Concealed in tall grass, a hunter lies in wait. She smells the air for the scent of her prey, using her keen senses to search for the faint odor of carbon dioxide from an exhaled breath, or the tang of ammonia in her quarry’s sweat. She senses movement, a shadow flickers across her field of vision. As her prey approaches, she strikes out with her clawed appendages and…goes completely unnoticed by her prey. She is a tick, and she’s as deft at remaining undetected as she is at detecting her next meal. Most people who enjoy hiking or the outdoors have experienced the visceral unpleasantness of discovering a tick on their body, and that fear is not unfounded. These tiny arachnids can carry a number of dangerous pathogens that may infect the humans on which they feed. Our biologists and technicians are prepared for the hazards of the field, but the discovery of a tick tends to send a shiver down the spine of even the most seasoned field worker.
California is home to a blood-sucking menagerie of 47 tick species, but fortunately only eight of these are known to bite humans. Among those with a taste for people, five belong to the family Ixodidae (the hard ticks), and three belong to the family Argasidae (the soft ticks). The hard ticks earn their title by sporting a hard exoskeletal covering, and are the group that most people are familiar with. Hard ticks undergo four life stages: egg, larva, nymph, and adult. After hatching, the tick requires a single blood meal to make the transition between each of the remaining stages, and these meals often last days. Thus, a hard tick that has bitten a human will remain there for an extended period of time, often allowing the victim to discover it. Soft ticks, on the other hand, may feed several times at each life stage, and these meals often only last for a few minutes, allowing the tick to take its food to go and remain undiscovered. The infrequent meals and transitions between hosts at each life stage means the hard ticks may take up to three years to complete their life cycles.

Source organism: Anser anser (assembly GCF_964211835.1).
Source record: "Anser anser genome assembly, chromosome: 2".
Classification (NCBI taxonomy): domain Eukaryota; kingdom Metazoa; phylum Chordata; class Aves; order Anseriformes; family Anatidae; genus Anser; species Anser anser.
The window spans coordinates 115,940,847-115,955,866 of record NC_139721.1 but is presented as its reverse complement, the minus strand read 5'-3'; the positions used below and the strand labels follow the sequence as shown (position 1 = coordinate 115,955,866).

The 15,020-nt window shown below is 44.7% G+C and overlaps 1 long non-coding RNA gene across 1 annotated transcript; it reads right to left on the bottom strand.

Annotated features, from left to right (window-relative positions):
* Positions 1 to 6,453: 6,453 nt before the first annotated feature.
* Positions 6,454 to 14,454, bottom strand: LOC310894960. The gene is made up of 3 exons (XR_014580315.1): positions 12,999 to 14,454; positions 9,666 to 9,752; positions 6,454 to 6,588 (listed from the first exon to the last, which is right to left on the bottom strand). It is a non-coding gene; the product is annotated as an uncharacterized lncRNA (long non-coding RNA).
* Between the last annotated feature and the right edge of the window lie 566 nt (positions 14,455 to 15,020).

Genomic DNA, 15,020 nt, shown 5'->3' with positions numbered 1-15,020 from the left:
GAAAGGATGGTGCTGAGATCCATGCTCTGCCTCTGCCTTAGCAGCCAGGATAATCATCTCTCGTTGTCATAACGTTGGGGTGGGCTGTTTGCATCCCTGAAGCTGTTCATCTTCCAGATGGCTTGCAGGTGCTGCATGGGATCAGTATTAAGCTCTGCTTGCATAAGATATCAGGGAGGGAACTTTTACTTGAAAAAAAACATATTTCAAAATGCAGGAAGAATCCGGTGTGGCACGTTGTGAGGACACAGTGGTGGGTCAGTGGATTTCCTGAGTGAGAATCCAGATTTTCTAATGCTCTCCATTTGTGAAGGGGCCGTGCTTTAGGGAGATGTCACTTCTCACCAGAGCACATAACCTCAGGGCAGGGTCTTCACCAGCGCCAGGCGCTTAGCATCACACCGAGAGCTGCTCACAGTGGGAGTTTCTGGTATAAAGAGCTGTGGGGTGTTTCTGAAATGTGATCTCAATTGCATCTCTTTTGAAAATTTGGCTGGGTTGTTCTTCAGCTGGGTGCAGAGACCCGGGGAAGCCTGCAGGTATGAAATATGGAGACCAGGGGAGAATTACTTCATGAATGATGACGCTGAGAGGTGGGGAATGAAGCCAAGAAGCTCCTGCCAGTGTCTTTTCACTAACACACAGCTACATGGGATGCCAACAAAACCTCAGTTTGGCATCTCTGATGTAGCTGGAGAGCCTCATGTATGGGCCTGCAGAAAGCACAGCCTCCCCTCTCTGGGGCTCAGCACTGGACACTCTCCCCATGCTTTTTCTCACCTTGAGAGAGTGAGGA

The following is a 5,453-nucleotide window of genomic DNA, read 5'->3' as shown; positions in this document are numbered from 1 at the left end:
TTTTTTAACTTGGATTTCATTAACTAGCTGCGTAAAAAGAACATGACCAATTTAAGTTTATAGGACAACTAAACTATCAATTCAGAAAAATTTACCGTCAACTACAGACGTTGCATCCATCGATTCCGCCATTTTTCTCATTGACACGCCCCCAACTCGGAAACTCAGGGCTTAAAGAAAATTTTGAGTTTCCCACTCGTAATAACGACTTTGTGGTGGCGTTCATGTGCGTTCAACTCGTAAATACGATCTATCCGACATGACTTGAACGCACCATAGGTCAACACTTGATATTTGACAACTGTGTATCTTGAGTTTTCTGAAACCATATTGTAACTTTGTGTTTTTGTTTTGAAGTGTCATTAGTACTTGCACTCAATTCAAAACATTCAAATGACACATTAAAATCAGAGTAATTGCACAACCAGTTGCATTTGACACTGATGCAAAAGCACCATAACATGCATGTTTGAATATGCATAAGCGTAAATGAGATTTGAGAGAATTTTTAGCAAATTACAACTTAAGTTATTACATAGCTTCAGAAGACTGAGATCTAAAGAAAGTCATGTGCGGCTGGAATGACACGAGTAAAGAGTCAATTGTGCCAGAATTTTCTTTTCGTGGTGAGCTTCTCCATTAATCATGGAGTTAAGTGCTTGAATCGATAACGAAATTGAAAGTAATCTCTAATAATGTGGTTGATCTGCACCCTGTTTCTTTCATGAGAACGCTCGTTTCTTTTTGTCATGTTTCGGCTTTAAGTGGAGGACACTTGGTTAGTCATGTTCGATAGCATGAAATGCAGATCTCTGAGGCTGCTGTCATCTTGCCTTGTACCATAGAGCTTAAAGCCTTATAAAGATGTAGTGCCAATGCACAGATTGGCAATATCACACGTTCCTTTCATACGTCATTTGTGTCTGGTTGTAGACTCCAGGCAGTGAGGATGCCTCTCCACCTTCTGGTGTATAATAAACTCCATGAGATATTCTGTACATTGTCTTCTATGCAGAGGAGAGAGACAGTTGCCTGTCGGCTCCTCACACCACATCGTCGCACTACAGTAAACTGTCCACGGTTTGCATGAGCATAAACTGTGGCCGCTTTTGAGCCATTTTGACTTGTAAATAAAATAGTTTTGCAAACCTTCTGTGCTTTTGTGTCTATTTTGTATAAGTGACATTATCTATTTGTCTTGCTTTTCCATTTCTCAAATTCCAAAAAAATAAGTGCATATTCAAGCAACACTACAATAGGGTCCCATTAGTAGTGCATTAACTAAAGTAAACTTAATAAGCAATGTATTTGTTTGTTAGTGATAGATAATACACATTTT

Animals that serve as unwitting hosts to ticks may include mammals, birds, reptiles, andeven amphibians. Although many ticks fail to make the transition between hosts and therefore die before completing their life cycle, those that succeed have the potential to carry pathogens from one host to the next. The four California tick species that most commonly bite humans are the American dog tick (Dermacentor variabilis), the brown dog tick (Rhipicephalus sanguineus), the Rocky Mountain wood tick (Dermacentor andersoni), and the western blacklegged tick (Ixodes pacificus). Each of these species has the potential to carry diseases, but it is only the western blacklegged tick that carries that most infamous of tick-borne maladies: Lyme disease.
Although the disease was first detected in Lyme, Connecticut, in the 1970s, the bacteria that causes it was unknown until Dr. Willy Burgdorfer identified the culprit in 1982. Later named Borrelia burgdorferi, these spiral-shaped bacteria are now the most common vector-borne disease in the United States. The wide array of symptoms that may be associated with infection range from headaches, neck stiffness, and joint pain, to more severe issues like short-term memory loss, heart palpitations, facial paralysis, and even inflammation of the brain. Most people infected with B. burgdorferi will develop a bullseye shaped rash anywhere between three and 30 days after being bitten. The California Department of Public Health (CDPH) monitors incidents of Lyme disease throughout the state, and it is most common in northwestern coastal counties. The best way to avoid Lyme disease is to avoid becoming a tick’s next meal. The CDPH also provides several suggestions for avoiding ticks, including applying bug repellent to skin and clothing, and wearing long sleeves and pants. If a tick manages to overcome these preventative measures the offending arachnid should be quickly removed, and the victim should monitor themselves for signs of disease. Ticks will always be a risk to those who enjoy the outdoors, but by taking steps to prepare, it’s possible for the prey to outwit the tiny hunter.